A COWLERSLEY woman with terminal lung cancer is helping to raise awareness of the disease.
Diane Singh, 38, of Kinder Avenue, is telling her story as part of Lung Cancer Awareness Month, a campaign run by the Macmillan Cancer Relief charity.
Mrs Singh discovered she had lung cancer last October.
She suffered persistent colds throughout last year. In September she went to her GP with pains in her chest and breathing problems.
Antibiotics failed, so she had X-rays and tests, which showed a cancerous lung tumour.
Mrs Singh underwent chemotherapy and radiotherapy and is in remission, which means the cancer is dormant but not cured.
She said the unpleasant therapy was worth it.
She said: "When you have a young child, you are better off taking the therapy to lengthen your life."
Mrs Singh has a nine-year-old son, Dominic.
She added: "My husband found it very, very hard to come to terms with. I didn't know how to tell Dominic, but he coped well."
Mrs Singh's cancer was caused by smoking, as are 80 to 90% of the 40,000 lung cancer cases each year.
Research shows that every cigarette shortens a smoker's life by nine minutes.
Mrs Singh has now given up, but smoked 15 to 20 cigarettes a day since her schooldays, stopping for just five months several years ago.
She said: "I regret starting again. For me it's too late, but if someone who's OK now stops smoking, they should be safe.
"If people have children, they really should think about it.
"Last year, I went to my son's Christmas concert and wondered how many more I would see. It is the hardest thought that he will have to grow up without me."
Mrs Singh has come to terms with her situation, helped greatly by specialist Macmillan lung cancer nurse Helen Jones at Huddersfield Royal Infirmary.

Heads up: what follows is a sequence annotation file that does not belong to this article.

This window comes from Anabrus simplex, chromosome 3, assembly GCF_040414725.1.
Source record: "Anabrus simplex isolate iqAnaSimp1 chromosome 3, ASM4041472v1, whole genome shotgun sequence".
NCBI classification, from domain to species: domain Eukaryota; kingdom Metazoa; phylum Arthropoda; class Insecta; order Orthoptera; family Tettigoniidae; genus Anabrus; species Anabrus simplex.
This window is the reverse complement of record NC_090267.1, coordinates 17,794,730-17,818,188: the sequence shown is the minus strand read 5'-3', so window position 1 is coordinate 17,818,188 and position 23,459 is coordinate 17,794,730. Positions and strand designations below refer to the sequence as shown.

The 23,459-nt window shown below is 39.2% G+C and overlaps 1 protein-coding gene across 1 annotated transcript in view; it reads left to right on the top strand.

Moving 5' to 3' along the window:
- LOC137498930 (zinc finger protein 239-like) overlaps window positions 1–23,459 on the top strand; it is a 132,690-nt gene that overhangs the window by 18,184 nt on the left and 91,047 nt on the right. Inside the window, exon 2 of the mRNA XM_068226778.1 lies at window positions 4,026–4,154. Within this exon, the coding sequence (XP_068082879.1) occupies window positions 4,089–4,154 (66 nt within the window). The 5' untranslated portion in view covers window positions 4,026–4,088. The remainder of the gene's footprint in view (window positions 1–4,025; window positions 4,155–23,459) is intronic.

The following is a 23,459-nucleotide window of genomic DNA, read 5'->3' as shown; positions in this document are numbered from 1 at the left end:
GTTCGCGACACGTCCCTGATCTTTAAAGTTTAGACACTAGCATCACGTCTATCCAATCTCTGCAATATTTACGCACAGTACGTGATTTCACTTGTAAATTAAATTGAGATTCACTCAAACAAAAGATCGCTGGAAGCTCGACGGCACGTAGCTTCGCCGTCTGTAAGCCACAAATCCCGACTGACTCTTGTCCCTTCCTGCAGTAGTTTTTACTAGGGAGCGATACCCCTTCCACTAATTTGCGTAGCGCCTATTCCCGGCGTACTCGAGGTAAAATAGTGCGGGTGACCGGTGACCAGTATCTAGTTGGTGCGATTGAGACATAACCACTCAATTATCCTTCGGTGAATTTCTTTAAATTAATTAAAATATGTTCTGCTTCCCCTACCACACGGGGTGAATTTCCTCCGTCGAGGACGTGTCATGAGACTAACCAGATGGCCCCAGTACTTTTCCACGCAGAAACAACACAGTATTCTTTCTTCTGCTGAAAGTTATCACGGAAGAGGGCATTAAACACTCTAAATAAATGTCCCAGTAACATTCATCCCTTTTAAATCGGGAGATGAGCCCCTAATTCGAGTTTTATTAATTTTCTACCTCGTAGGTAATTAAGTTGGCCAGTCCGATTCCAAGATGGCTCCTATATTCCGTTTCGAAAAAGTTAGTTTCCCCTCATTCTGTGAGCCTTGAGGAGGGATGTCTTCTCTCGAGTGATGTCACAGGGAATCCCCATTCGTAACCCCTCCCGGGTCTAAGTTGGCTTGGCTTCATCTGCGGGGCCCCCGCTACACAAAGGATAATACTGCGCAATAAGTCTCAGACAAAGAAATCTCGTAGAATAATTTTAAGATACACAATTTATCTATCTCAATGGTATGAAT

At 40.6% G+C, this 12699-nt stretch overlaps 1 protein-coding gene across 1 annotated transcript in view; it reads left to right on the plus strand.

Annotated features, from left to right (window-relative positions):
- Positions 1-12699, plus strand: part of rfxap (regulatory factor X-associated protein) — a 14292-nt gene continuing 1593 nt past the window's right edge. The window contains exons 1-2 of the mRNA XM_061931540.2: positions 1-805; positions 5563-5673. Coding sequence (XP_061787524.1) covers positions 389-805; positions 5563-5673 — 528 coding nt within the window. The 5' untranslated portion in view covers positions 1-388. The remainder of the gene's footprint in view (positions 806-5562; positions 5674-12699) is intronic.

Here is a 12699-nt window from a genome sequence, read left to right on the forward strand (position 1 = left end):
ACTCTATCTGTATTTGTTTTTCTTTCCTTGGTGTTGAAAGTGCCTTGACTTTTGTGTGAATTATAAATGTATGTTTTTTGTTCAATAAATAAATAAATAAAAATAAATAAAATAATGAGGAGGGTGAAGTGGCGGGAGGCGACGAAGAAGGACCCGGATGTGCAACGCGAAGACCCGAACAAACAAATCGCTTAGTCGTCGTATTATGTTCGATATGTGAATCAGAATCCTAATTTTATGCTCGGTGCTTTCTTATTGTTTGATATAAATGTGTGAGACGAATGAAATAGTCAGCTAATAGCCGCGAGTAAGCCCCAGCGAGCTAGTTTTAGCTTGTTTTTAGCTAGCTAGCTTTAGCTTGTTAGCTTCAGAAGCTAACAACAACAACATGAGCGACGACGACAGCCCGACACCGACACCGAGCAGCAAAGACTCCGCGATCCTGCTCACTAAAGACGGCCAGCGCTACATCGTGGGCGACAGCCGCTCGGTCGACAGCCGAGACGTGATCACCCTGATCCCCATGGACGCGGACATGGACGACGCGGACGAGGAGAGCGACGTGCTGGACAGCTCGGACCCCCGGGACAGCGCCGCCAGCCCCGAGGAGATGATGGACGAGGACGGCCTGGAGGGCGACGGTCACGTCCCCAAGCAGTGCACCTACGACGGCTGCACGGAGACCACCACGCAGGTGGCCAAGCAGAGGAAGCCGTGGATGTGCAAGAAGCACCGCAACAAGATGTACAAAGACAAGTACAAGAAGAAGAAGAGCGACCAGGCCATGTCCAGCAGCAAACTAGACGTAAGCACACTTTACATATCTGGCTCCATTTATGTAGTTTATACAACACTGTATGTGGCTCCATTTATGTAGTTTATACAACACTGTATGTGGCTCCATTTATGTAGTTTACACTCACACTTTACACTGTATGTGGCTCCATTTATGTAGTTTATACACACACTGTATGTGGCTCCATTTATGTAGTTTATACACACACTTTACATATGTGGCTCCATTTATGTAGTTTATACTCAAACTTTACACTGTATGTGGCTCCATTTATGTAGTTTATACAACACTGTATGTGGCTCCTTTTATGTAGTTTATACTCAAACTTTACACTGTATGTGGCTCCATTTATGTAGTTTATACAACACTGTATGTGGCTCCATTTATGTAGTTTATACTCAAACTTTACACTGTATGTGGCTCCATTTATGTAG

Mrs Jones said her role was to offer advice about treatment, the disease and to liaise with a range of services to help the patient.
She added: "Lung cancer is bad news. If a person if fit and the tumour localised you can give treatment to cure it.
"It is important to catch it early. By the time people go to the doctors it is quite advanced, because they just write it off as a bad chest.
"If you have symptoms, get them checked."
After her experience, Mrs Singh agrees with this.
She said: "If you feel you have a chest infection - especially if you smoke - get it checked as soon as possible and take the advice and treatment you are offered."
Symptoms of lung cancer include having a cough for more than three weeks, recurring chest infections, unusual tiredness, coughing up blood, feeling out of breath, loss of voice, chest pains, loss of weight and swelling in the face and neck.
Information leaflets about lung cancer are being distributed to doctors' surgeries and hospitals around the area this month.
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